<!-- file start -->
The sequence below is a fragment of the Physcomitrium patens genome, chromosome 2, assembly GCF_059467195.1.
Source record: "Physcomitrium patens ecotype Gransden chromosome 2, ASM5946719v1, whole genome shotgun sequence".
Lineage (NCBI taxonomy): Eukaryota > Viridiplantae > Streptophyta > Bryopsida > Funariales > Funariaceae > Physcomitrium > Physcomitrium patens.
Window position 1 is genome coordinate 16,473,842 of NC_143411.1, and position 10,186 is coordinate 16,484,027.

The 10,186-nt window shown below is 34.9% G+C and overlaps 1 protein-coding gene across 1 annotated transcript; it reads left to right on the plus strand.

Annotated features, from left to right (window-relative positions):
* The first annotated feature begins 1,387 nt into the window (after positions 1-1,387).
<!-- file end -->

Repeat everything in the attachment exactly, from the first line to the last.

The sequence below is a fragment of the Physcomitrium patens genome, chromosome 2, assembly GCF_059467195.1.
Source record: "Physcomitrium patens ecotype Gransden chromosome 2, ASM5946719v1, whole genome shotgun sequence".
Lineage (NCBI taxonomy): Eukaryota > Viridiplantae > Streptophyta > Bryopsida > Funariales > Funariaceae > Physcomitrium > Physcomitrium patens.
Window position 1 is genome coordinate 16,473,842 of NC_143411.1, and position 10,186 is coordinate 16,484,027.

The 10,186-nt window shown below is 34.9% G+C and overlaps 1 protein-coding gene across 1 annotated transcript; it reads left to right on the plus strand.

Annotated features, from left to right (window-relative positions):
* The first annotated feature begins 1,387 nt into the window (after positions 1-1,387).